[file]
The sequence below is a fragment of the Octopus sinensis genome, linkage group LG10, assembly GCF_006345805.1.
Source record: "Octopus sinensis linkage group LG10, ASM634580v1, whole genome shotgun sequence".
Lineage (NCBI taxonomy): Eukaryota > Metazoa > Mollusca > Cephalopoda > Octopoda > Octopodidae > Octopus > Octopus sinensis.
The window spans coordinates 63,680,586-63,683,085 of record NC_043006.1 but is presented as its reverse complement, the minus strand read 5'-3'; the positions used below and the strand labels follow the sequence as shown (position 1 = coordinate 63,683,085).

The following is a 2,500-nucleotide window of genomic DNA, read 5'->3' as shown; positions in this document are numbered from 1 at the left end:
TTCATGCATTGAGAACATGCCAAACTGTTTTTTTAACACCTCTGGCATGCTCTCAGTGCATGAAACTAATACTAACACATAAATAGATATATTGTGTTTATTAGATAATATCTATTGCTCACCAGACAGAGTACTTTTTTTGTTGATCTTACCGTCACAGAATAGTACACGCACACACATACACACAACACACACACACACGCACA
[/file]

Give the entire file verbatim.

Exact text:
The sequence below is a fragment of the Octopus sinensis genome, linkage group LG10, assembly GCF_006345805.1.
Source record: "Octopus sinensis linkage group LG10, ASM634580v1, whole genome shotgun sequence".
Lineage (NCBI taxonomy): Eukaryota > Metazoa > Mollusca > Cephalopoda > Octopoda > Octopodidae > Octopus > Octopus sinensis.
The window spans coordinates 63,680,586-63,683,085 of record NC_043006.1 but is presented as its reverse complement, the minus strand read 5'-3'; the positions used below and the strand labels follow the sequence as shown (position 1 = coordinate 63,683,085).

The following is a 2,500-nucleotide window of genomic DNA, read 5'->3' as shown; positions in this document are numbered from 1 at the left end:
TTCATGCATTGAGAACATGCCAAACTGTTTTTTTAACACCTCTGGCATGCTCTCAGTGCATGAAACTAATACTAACACATAAATAGATATATTGTGTTTATTAGATAATATCTATTGCTCACCAGACAGAGTACTTTTTTTGTTGATCTTACCGTCACAGAATAGTACACGCACACACATACACACAACACACACACACACGCACA